Re: Derivative of Dot[]

• To: mathgroup at smc.vnet.net
• Subject: [mg91106] Re: [mg91055] Derivative of Dot[]
• From: Andrzej Kozlowski <akoz at mimuw.edu.pl>
• Date: Wed, 6 Aug 2008 05:06:18 -0400 (EDT)
• References: <200808050759.DAA09628@smc.vnet.net> <44ED75D6-E949-487E-B1B4-911269BFBFE7@mimuw.edu.pl> <7e09277c0808051107s6d27fddcuccdf7a22b4d0eff1@mail.gmail.com>

```I think the rule for D[X[t] . Y[t], t] is necessary, rather than
"useful". Compare these two

In[1]:= D[Dot[X[t] , Y[t]], t]
Out[1]= X[t] . Derivative[1][Y][t] + Derivative[1][X][t] . Y[t]

In[2]:= D[dot[X[t], Y[t]], t]
Out[2]= Derivative[1][Y][t]*Derivative[0, 1][dot][X[t],
Y[t]] + Derivative[1][X][t]*Derivative[1, 0][dot][
X[t], Y[t]]

If there was no built-in rule for D and Dot, then exactly the same
thing that happens for dot would happen for Dot, which would be
somewhat less convenient (you would need to define Derivative[1, 0]
[Dot] and Derivative[0, 1][Dot] yourself).
Other than that, I do not know of any obvious application. Note
however, that Derivative is always first converted to D[ ], so any
rules that are applied to Derivative and Dot are actually derived from
rules for D and Dot. I don't see any direct use for them and actually
I think they are basically an slightly unfortunate side effect.

Andrzej Kozlowski

On 5 Aug 2008, at 20:07, Eitan Grinspun wrote:

> I agree with what you write, and I am aware of this. But: can you show
> me one actually effective use of Derivative applied to Dot (anything
> of your choice). In particular, I mean one where the arguments are not
> explicitly labeled, i.e., using Derivative or prime, but not using D.
>
> I cannot find one useful example, the way it is set up.
>
> Sincerely,
>
> Eitan
>
> On Tue, Aug 5, 2008 at 11:53 AM, Andrzej Kozlowski
> <akoz at mimuw.edu.pl> wrote:
>>
>> On 5 Aug 2008, at 09:59, Eitan Grinspun wrote:
>>
>>> I would like to compute the gradient F' of a scalar-valued
>>> function F
>>> of a vector-valued argument, without knowing a-priori the dimensions
>>> of the vector.
>>>
>>> I am having some trouble with a very simple case.
>>>
>>> Consider the following function:
>>>
>>> F[x_] := Dot[x,x]
>>>
>>> Evaluating this function works as expected: F[{1,2}] evaluates to 5.
>>>
>>> I differentiate this function w.r.t. its sole argument, F' evaluates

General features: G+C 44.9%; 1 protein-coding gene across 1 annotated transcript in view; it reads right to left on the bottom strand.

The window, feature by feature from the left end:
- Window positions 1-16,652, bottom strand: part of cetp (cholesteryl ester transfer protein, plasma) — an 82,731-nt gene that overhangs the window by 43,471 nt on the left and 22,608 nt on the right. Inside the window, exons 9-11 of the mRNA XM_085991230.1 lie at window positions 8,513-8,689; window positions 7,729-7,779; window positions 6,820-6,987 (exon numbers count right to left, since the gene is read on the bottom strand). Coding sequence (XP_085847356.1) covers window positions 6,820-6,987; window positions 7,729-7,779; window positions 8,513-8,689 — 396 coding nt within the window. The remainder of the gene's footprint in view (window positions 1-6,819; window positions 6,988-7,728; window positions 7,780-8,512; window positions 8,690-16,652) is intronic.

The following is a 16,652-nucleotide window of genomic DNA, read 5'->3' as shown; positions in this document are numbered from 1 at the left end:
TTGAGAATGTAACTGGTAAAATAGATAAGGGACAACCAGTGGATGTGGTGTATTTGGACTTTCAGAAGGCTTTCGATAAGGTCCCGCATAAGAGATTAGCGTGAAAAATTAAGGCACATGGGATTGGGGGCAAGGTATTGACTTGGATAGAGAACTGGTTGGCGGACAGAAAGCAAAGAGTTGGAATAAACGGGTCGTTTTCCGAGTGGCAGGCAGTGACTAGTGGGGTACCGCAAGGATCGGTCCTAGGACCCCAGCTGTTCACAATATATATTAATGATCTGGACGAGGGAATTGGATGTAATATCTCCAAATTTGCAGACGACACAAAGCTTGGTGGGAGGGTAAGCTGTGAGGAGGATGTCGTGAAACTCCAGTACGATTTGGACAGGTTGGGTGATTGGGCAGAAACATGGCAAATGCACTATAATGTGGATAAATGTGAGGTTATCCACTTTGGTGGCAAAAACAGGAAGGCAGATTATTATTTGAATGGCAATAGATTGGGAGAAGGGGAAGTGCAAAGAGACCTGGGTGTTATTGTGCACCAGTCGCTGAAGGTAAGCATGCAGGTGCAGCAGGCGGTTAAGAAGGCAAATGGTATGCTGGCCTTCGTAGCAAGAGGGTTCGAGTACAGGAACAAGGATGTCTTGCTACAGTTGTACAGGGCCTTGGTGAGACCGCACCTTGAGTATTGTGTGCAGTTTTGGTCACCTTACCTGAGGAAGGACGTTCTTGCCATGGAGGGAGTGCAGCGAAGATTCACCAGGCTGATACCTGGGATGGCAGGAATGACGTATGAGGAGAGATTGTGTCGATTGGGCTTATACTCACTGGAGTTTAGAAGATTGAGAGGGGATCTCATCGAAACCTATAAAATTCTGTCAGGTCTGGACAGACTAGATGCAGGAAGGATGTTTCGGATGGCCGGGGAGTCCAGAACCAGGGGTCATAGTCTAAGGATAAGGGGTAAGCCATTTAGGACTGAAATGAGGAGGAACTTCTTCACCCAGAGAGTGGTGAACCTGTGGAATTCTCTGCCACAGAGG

>>> to 1.#1+#1.1&
>>>
>>> This is reasonable, and as expected. I would think that, since the
>>> argument of Dot must be a list, the derivative of Dot would have
>>> been
>>> designed to return something that is useful. While I presume that
>>> this
>>> is the case, I have been unable to move ahead.
>>>
>>> I evaluate the derivative at {1,2}: F'[{1, 2}] returns 1.
>>> {1,2}+{1,2}.1
>>>
>>> The Dot is not defined for scalar arguments, and therefore Simplify
>>> does not reduce this further. I could of course program a rule so
>>> that
>>> Dot[1,x_]->x, but my intent here is to understand why the derivative
>>> of Dot was designed the way it was---presumably there is a reason,
>>> and
>>> there is a proper way to make use of the derivative.
>>>
>>> Once I have the derivative, I should be able to contract it with a
>>> (tangent) vector to obtain the (linearized) change the (scalar)
>>> function value:
>>>
>>> F'[{1, 2}].{3,4}
>>>
>>> Alas, this returns (1.{1,2}+{1,2}.1).{3,4} which does not simplify
>>> (even after Distribute) because Dot does not operate on scalar
>>> arguments.
>>>
>>> I'd like some help in understanding how to use Derivative with Dot
>>> (it
>>> was evidently designed to be used, or there would not be a rule
>>> built
>>> in).
>>>
>>> Sincerely,
>>>
>>> Eitan
>>>
>>
>>
>> The problem is that you are deriving wrong conclusion (that the
>> formula you
>> get must have some meaning) from a correct premise (that
>> Mathematica has
>> some meaningful buil-in rules for differentiating Dot). The built
>> in rule
>> is:
>>
>> D[X[t] . Y[t], t]
>> X[t] . Derivative[1][Y][t] + Derivative[1][X][t] . Y[t]
>>
>> where of course X[t] and Y[t] should be vectors of the same dimension
>> dependent on t. It is not valid for scalars. But what you are doing
>> in
>> effect is defining:
>>
>> X[t] := t; Y[t_] = t;
>>
>> and then getting
>>
>> D[X[t] . Y[t], t]
>> 1 . t + t . 1
>>
>> which is meaningless since X[t] and Y[t] cannot be scalars.
>>
>>
>> Andrzej Kozlowski
>>
>>

```